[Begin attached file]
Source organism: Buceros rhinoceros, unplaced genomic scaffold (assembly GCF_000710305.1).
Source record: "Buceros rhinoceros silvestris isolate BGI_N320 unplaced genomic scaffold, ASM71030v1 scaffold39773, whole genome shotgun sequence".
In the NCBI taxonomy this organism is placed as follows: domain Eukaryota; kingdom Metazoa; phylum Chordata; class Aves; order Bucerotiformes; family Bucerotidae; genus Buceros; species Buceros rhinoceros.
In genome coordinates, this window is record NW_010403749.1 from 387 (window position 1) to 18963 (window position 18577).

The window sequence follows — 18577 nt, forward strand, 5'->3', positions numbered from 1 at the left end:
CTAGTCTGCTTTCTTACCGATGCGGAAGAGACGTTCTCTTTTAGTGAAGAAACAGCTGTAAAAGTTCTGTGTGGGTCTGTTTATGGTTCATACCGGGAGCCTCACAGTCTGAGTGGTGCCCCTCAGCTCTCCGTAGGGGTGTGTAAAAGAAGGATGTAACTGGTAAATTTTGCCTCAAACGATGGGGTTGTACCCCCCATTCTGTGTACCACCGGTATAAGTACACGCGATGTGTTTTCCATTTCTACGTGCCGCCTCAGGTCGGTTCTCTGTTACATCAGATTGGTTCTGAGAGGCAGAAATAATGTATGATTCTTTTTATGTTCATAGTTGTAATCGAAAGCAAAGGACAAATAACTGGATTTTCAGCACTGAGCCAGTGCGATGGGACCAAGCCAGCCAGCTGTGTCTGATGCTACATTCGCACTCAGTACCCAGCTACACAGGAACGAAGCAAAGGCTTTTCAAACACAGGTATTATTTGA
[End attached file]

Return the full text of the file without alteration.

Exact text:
Source organism: Buceros rhinoceros, unplaced genomic scaffold (assembly GCF_000710305.1).
Source record: "Buceros rhinoceros silvestris isolate BGI_N320 unplaced genomic scaffold, ASM71030v1 scaffold39773, whole genome shotgun sequence".
In the NCBI taxonomy this organism is placed as follows: domain Eukaryota; kingdom Metazoa; phylum Chordata; class Aves; order Bucerotiformes; family Bucerotidae; genus Buceros; species Buceros rhinoceros.
In genome coordinates, this window is record NW_010403749.1 from 387 (window position 1) to 18963 (window position 18577).

The window sequence follows — 18577 nt, forward strand, 5'->3', positions numbered from 1 at the left end:
CTAGTCTGCTTTCTTACCGATGCGGAAGAGACGTTCTCTTTTAGTGAAGAAACAGCTGTAAAAGTTCTGTGTGGGTCTGTTTATGGTTCATACCGGGAGCCTCACAGTCTGAGTGGTGCCCCTCAGCTCTCCGTAGGGGTGTGTAAAAGAAGGATGTAACTGGTAAATTTTGCCTCAAACGATGGGGTTGTACCCCCCATTCTGTGTACCACCGGTATAAGTACACGCGATGTGTTTTCCATTTCTACGTGCCGCCTCAGGTCGGTTCTCTGTTACATCAGATTGGTTCTGAGAGGCAGAAATAATGTATGATTCTTTTTATGTTCATAGTTGTAATCGAAAGCAAAGGACAAATAACTGGATTTTCAGCACTGAGCCAGTGCGATGGGACCAAGCCAGCCAGCTGTGTCTGATGCTACATTCGCACTCAGTACCCAGCTACACAGGAACGAAGCAAAGGCTTTTCAAACACAGGTATTATTTGA